It's been a busy month workwise, but today I have some time to show you the stages of making a dress for one of my recent clients. This is a staggered journey through the process, I'm not organised enough to take photos of every stage, but hopefully this gives an idea of what happened in this particular case.
When she first came to see me, this bride - Jo, wasn't too keen on the whole 'dress' thing and didn't want to look 'too bridal'. Words such as 'comfortable', 'relaxed', 'I want to be able to enjoy myself', were discussed, together with 'I want to look like me' and 'elegant'. Hmmmm....
After showing me some pics of what she did and didn't like and sketches of a theme produced, we established that something soft looking and flowing would be good, and decided on a silk crepe and silk georgette combination.
Above was the initial sketch. Jo wanted to be able to see and feel movement within the fabric of her dress.
After a couple of calico toile fittings, I started on the actual making of the garment. This shot shows the draping of the bust section. It looks like the garment has sleeves (which I quite like incidentally) but this is not the case; I've just not trimmed the excess fabric off yet...
This process is quite fiddly and not something that can be rushed. I often unpin and reposition many times before the result is acceptable to me, and then it needs to be accepted by the wearer.
As you can see, the Georgette (the lighter weight, sheer fabric) lends itself very well to the movement and flowing quality that was mentioned. The crepe underlayer is also very floppy and works well because it's an opaque backing to the sheer Georgette top layer.
I used the whole width of the fabric for parts of the skirt section of the gown. I'm a believer in letting the fabric do the hard work and 'going with the flow' quite literally in this case. In my opinion, trying to force a fabric to behave differently to its nature doesn't always work.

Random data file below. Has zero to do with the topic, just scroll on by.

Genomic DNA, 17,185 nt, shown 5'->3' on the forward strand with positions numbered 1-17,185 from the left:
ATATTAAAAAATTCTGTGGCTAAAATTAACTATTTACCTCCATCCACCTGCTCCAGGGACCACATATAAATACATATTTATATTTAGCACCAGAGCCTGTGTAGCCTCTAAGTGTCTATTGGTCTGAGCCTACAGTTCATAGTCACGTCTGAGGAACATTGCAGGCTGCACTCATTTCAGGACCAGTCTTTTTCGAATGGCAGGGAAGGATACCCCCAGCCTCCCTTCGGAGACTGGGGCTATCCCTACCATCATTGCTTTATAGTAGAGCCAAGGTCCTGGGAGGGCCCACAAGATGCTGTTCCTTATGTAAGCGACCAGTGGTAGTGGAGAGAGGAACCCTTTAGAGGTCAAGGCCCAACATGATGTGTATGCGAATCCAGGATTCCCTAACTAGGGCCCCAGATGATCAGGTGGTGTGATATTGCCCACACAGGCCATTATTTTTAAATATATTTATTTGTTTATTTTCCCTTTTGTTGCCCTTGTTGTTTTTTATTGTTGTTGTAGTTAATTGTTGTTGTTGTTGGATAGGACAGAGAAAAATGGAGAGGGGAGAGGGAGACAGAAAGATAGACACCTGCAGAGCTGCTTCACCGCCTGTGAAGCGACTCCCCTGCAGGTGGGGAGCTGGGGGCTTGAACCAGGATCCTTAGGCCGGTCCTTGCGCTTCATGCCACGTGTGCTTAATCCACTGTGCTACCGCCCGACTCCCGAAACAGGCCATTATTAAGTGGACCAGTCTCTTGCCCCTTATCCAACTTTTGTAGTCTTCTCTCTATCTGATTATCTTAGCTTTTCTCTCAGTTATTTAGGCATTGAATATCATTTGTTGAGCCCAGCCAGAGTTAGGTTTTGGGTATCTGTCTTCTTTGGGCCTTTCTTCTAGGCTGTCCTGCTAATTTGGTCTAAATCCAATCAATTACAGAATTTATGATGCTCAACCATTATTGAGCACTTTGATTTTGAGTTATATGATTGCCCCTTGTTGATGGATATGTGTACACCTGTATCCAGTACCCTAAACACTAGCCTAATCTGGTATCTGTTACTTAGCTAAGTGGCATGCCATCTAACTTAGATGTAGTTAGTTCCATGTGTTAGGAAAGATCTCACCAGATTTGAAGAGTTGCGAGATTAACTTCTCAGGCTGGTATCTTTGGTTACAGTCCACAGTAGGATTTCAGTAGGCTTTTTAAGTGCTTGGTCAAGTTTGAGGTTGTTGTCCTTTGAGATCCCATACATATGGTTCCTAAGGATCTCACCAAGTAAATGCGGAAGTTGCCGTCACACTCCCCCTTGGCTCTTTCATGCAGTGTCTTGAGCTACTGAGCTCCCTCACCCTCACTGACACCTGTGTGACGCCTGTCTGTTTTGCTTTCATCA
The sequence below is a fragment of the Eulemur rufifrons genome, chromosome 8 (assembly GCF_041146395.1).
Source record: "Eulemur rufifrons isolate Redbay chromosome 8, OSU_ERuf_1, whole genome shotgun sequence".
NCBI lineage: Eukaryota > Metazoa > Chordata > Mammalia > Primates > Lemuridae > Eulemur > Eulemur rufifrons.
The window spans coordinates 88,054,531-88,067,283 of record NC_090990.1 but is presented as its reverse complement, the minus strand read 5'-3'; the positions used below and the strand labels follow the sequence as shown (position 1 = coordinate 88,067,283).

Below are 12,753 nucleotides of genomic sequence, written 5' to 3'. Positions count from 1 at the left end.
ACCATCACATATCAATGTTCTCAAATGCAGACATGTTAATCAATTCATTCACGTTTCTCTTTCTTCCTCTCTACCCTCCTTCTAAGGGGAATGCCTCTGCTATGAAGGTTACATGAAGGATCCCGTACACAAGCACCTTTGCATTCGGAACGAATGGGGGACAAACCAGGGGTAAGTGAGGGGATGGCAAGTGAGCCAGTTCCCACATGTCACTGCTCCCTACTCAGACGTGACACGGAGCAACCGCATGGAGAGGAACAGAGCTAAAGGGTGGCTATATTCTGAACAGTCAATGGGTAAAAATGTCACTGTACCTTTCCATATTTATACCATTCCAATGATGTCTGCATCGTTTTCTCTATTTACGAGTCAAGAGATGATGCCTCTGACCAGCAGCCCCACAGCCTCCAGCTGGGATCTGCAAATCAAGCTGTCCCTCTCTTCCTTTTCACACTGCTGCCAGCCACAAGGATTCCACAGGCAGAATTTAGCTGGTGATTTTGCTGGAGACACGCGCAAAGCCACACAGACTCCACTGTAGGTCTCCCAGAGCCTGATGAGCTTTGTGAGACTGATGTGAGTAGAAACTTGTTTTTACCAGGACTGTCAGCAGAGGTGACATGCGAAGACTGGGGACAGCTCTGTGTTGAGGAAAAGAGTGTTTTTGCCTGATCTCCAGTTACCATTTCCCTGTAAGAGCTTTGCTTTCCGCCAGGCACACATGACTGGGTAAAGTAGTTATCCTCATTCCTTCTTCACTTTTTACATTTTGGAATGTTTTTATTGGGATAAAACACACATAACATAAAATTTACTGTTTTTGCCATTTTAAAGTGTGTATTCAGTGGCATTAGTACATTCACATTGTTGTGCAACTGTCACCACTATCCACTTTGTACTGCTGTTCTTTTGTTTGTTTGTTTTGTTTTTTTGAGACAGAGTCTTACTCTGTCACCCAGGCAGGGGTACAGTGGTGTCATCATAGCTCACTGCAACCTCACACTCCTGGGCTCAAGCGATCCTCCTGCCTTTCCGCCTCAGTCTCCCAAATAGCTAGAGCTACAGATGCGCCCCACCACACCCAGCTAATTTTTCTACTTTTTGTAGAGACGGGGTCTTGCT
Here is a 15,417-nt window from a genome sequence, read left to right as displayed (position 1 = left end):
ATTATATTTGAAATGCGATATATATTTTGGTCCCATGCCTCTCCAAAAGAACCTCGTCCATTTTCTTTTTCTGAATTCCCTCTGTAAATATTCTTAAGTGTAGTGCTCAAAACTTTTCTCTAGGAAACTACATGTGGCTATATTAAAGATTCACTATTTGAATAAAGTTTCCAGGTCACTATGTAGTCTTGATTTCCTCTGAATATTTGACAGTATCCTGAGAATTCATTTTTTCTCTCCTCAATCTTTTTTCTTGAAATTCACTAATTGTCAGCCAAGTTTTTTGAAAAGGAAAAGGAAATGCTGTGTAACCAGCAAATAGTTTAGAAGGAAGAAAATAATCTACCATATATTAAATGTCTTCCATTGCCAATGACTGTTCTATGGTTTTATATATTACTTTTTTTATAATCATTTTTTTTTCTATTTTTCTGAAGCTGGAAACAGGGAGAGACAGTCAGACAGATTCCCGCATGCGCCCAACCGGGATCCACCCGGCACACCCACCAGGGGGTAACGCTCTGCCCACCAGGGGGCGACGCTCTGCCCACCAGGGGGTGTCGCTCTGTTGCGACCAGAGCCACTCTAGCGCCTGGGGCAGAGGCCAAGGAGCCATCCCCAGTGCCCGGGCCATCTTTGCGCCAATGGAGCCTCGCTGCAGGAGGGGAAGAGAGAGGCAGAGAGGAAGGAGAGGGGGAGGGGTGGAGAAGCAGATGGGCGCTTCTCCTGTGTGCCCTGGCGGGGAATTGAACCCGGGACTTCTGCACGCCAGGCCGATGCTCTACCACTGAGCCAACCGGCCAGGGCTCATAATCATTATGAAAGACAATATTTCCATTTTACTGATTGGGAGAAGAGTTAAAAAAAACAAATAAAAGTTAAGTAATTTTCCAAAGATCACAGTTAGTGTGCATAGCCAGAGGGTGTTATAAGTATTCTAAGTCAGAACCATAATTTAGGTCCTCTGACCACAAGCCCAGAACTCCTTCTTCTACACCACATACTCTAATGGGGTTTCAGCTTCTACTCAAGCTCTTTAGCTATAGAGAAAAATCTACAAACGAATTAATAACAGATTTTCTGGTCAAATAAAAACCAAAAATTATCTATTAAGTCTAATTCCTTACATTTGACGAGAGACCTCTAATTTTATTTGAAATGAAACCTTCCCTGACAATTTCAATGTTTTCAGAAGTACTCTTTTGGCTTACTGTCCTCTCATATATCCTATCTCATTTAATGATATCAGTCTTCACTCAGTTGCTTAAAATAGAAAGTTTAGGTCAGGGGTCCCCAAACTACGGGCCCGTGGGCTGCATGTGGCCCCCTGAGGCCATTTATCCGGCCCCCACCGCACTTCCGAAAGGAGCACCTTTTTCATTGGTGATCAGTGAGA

A bit like humans...but that's another story...
Of course, that doesn't mean that interesting effects are not achievable by 'forcing' the fabric and manipulating it into something other, just not particularly in this case...
Here we skip a bit and she's actually wearing it! - I think this was at the penultimate fitting. Note that there are still pins in the garment - I'm constantly repositioning ruching and pleats. The shoulders are not finished off either, this is to check that they sit well and are not too loose or tight, and the zip is only tacked in for the same reason.
I love those flowers - the edges of them are raw, which adds to their charm I think.
You may have noticed that certain things are different from the original sketch? Namely, the ruching on the waist section is shorter and there are many more flowers positioned in different places. This often happens during fittings and is part of the design process. A sketch is a starting point and the actual garment is where the real designing happens.
Very soon I'll show you some pics of this bride at her wedding, where she really WORE her dress, rather than it wearing her!